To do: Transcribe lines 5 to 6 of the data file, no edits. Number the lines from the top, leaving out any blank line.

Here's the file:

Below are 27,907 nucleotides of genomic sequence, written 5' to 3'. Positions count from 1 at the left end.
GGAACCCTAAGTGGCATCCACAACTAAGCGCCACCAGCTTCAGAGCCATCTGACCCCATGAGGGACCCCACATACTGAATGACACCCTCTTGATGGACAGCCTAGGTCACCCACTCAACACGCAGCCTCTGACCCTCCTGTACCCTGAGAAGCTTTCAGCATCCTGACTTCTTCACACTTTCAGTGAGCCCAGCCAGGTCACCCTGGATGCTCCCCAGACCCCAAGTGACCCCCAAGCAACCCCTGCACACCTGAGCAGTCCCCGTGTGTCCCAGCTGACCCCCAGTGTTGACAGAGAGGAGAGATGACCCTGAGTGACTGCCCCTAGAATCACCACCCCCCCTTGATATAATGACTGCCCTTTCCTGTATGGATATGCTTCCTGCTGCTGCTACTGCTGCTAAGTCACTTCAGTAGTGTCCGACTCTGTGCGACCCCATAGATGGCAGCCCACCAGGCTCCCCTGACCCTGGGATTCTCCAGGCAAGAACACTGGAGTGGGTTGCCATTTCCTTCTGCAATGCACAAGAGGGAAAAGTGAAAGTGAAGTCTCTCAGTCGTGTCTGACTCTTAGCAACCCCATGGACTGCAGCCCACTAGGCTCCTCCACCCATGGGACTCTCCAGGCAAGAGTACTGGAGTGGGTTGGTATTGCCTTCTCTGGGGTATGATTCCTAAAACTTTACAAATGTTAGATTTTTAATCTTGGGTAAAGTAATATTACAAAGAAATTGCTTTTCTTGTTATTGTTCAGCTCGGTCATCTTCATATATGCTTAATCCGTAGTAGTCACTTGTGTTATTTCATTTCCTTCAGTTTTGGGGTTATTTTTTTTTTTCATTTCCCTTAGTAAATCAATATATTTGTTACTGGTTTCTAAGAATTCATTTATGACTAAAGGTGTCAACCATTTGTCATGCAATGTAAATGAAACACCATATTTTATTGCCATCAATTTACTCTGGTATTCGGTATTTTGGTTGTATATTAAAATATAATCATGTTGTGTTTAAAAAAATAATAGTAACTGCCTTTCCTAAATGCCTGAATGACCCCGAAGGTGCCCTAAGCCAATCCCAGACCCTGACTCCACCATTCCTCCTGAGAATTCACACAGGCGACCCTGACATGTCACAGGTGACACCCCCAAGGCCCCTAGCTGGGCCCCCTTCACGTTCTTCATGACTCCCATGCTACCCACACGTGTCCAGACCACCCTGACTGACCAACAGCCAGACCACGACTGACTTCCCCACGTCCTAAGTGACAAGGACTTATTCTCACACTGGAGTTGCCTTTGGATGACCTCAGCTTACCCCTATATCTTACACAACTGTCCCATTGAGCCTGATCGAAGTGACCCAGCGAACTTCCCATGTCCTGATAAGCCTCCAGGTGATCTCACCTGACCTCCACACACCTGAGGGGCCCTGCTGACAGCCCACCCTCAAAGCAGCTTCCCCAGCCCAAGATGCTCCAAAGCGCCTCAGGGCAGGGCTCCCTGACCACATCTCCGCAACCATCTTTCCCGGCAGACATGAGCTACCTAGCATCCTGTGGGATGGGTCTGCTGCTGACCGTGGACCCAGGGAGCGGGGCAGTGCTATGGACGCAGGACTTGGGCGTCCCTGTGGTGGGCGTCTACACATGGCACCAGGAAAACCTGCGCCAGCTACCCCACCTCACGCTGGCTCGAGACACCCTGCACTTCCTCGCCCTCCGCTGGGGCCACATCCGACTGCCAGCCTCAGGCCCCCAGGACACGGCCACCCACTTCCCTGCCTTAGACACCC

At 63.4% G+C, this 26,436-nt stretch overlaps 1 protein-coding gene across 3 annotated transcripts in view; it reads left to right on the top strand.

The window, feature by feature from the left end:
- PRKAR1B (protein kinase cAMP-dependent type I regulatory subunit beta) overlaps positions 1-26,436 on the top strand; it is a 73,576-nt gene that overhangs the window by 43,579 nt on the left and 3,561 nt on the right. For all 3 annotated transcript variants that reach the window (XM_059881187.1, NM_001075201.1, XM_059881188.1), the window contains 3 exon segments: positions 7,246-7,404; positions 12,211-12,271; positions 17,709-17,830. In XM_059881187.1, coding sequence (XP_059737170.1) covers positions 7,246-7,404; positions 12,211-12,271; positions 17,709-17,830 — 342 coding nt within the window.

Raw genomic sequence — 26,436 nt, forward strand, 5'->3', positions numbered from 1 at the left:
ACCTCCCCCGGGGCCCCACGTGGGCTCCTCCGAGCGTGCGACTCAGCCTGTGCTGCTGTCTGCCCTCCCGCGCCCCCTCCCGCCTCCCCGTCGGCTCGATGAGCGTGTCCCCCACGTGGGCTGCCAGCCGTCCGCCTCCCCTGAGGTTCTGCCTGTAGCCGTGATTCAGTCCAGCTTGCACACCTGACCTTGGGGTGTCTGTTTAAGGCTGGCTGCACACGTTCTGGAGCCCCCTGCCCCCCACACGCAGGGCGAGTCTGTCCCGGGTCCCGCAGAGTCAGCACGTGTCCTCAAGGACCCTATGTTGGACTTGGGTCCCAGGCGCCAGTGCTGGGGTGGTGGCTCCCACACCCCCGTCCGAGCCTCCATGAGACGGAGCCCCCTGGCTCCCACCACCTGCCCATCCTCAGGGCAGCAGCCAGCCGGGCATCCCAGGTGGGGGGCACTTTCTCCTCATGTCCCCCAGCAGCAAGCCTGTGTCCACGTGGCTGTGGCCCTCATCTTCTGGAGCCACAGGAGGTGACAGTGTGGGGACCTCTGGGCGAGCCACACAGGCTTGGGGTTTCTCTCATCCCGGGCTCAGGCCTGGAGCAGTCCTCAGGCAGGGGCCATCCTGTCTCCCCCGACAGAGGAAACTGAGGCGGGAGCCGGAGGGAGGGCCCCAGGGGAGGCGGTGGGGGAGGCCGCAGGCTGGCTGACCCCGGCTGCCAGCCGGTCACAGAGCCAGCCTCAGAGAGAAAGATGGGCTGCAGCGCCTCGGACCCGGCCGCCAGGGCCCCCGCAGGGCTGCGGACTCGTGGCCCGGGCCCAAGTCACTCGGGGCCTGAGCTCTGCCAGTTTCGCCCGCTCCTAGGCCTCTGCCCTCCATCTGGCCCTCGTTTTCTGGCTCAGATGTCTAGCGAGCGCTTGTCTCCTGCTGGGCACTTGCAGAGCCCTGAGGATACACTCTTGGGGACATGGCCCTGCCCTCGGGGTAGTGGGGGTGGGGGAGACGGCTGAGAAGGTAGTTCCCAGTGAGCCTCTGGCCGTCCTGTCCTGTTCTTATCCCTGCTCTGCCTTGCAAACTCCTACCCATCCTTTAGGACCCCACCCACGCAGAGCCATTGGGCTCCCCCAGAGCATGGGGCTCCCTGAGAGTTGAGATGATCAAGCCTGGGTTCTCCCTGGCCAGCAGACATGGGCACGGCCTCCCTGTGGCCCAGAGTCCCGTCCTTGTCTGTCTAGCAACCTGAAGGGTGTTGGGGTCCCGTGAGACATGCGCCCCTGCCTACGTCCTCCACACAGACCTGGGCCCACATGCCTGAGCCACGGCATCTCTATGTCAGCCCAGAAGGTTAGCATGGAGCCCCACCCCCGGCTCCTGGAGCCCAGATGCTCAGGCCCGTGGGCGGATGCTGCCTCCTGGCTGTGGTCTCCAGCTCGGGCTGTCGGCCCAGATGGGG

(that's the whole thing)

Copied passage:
- PRKAR1B (protein kinase cAMP-dependent type I regulatory subunit beta) overlaps positions 1-26,436 on the top strand; it is a 73,576-nt gene that overhangs the window by 43,579 nt on the left and 3,561 nt on the right. For all 3 annotated transcript variants that reach the window (XM_059881187.1, NM_001075201.1, XM_059881188.1), the window contains 3 exon segments: positions 7,246-7,404; positions 12,211-12,271; positions 17,709-17,830. In XM_059881187.1, coding sequence (XP_059737170.1) covers positions 7,246-7,404; positions 12,211-12,271; positions 17,709-17,830 — 342 coding nt within the window.

Raw genomic sequence — 26,436 nt, forward strand, 5'->3', positions numbered from 1 at the left: